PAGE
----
Pathways & interactions
Neuropeptide Y receptor family (IPR000611)
Short name: NPY_rcpt
Overlapping homologous superfamilies
Neuropeptide Y (NPY) acts as a neurotransmitter in the brain and in the autonomic nervous system. In the brain it is thought to have several functions, including increasing food intake and storage of energy as fat [PMID: 6549409, PMID: 16874931, PMID: 6547387, PMID: 6549039], facilitation of learning and memory via the modulation of hippocampal activity [PMID: 2821236, PMID: 8395947, PMID: 16190896], inhibition of anxiety [PMID: 7529442, PMID: 7644568, PMID: 15337373], presynaptic inhibition of neurotransmitter release in the CNS and periphery [PMID: 8685245], and modulation of circadian rhythm [PMID: 8369959, PMID: 11287113]. In the periphery, NPY stimulates vascular smooth muscle contraction [PMID: 7629398, PMID: 6133408], modulates the release of pituitary hormones [PMID: 3855566, PMID: 12678499], pain transmission [PMID: 17222466], inhibition of insulin release [PMID: 8013354, PMID: 9833945, PMID: 9389418] and modulation of renal function [PMID: 9446690]. NPY has also been implicated in the pathophysiology of hypertension [PMID: 7629398], congestive heart failure and appetite regulation [PMID: 6549409, PMID: 16874931, PMID: 6547387, PMID: 6549039] and controlling epileptic seizures [PMID: 15309085]. Signalling responses appear to be restricted to certain cell types and in the autonomic system it is mainly produced by neurons of the sympathetic nervous system and serves as a strong vasoconstrictor and also causes growth of fat tissue [PMID: 17603492]. These include inhibition of Ca2+ channels, such as in neurones [PMID: 2453065], and activation and inhibition of K+ channels, such as in cardiomyocytes [PMID: 1661086] and vascular smooth muscle cells [PMID: 8584407].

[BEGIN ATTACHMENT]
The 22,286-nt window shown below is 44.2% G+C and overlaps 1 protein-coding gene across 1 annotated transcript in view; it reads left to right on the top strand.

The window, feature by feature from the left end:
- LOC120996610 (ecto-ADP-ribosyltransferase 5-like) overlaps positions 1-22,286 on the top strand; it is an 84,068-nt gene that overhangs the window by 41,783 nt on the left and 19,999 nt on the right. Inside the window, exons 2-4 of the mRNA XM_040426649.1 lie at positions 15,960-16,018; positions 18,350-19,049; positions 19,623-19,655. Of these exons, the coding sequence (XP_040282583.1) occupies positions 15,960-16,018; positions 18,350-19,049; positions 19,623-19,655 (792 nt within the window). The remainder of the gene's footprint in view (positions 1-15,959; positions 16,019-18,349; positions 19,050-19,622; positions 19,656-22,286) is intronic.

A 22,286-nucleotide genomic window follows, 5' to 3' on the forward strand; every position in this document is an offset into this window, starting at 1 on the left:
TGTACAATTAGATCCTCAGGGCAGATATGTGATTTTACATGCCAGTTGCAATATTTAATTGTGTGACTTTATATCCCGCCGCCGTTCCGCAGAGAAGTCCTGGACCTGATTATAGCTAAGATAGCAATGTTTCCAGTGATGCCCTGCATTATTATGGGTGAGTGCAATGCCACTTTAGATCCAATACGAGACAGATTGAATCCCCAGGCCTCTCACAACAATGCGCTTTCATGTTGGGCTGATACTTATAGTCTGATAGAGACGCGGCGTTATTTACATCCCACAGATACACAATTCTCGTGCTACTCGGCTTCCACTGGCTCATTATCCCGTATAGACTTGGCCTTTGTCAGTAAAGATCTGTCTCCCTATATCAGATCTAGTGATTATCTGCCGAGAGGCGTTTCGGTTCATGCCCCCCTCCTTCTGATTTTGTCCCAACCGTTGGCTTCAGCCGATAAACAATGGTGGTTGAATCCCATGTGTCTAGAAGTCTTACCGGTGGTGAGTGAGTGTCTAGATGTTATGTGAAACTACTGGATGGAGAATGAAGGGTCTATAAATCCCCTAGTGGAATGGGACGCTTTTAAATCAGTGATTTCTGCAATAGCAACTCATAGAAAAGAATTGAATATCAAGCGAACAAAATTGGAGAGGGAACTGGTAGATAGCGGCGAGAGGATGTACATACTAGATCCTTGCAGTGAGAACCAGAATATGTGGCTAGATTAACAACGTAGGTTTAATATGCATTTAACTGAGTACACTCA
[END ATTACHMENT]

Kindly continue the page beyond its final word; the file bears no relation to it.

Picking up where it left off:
The various functions of NPY are mediated by neuropeptide Y receptors, which are members of rhodopsin-like G-protein coupled receptors, they are also activated by peptide YY and the pancreatic polypeptide [PMID: 9549761]. There are five pharmacologically distinct neuropeptide Y receptor subtypes [PMID: 15337367]; neuropeptide Y receptor Y1 (Y1), neuropeptide Y receptor Y2 (Y2), neuropeptide Y receptor Y4 (Y4), neuropeptide Y receptor Y5 (Y5) and neuropeptide Y receptor Y6 (Y6).
Four of the neuropeptide Y receptors have been identified in humans (Y1, Y2, Y4, Y5), which represent therapeutic targets for obesity and other disorders [PMID: 17785427, PMID: 17979781, PMID: 17979782], as they are also involved in the control of circadian rhythm and anxiety [PMID: 15337373, PMID: 16738800, PMID: 17979774, PMID: 18221213, PMID: 17979780, PMID: 18725086]. The pharmacological profile of the Y6 receptor is controversial, since the 'receptor' is non-functional in primates including humans [PMID: 8910373, PMID: 8910290] and is absent from the rat genome [PMID: 9473707]. All NPY receptors couple to pertussis toxin-sensitive Gi proteins via the inhibition of adenylate cyclase [PMID: 9549761]. Activated neuropeptide receptors release the Gi subunit which inhibits the production of the second messenger cAMP from ATP [PMID: 2840317]. Studies with endogenously expressed receptors have mainly been performed with Y1 receptors and Y2 receptors, whereas investigations of the signal transduction of other natively expressed NPY receptors has as yet, not been demonstrated.
This entry represents neuropeptide Y receptor family.
- PR01012 (NRPEPTIDEYR)